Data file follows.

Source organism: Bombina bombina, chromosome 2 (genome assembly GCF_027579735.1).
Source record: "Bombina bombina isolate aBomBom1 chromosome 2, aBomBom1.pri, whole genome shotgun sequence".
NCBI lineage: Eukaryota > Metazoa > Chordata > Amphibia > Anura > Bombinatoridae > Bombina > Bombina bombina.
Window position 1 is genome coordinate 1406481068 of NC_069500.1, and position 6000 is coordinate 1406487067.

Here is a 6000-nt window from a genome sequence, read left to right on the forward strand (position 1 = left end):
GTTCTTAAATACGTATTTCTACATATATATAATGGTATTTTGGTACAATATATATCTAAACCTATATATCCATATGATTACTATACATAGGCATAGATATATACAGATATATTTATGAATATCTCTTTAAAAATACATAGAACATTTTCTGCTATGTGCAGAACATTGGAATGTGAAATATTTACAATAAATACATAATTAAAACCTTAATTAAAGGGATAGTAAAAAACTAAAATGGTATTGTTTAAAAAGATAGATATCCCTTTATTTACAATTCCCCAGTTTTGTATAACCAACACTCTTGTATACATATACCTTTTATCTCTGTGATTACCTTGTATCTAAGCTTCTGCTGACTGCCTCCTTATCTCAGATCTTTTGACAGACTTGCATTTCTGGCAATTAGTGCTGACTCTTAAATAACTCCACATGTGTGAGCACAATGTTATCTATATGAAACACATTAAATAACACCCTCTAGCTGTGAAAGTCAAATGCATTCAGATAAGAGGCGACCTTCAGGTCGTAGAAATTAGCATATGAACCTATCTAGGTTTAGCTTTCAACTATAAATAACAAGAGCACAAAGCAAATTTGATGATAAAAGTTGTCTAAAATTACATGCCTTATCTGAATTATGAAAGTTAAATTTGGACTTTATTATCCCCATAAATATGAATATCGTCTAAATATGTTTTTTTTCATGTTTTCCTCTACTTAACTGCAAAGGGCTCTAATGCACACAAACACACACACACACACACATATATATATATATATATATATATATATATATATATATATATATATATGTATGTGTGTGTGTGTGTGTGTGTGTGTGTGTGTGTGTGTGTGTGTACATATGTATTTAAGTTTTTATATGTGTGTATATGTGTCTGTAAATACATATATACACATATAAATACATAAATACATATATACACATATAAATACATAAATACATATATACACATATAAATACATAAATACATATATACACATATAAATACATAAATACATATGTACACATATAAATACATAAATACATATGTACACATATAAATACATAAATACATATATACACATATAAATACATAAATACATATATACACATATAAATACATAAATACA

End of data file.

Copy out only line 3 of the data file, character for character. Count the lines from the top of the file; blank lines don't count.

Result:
NCBI lineage: Eukaryota > Metazoa > Chordata > Amphibia > Anura > Bombinatoridae > Bombina > Bombina bombina.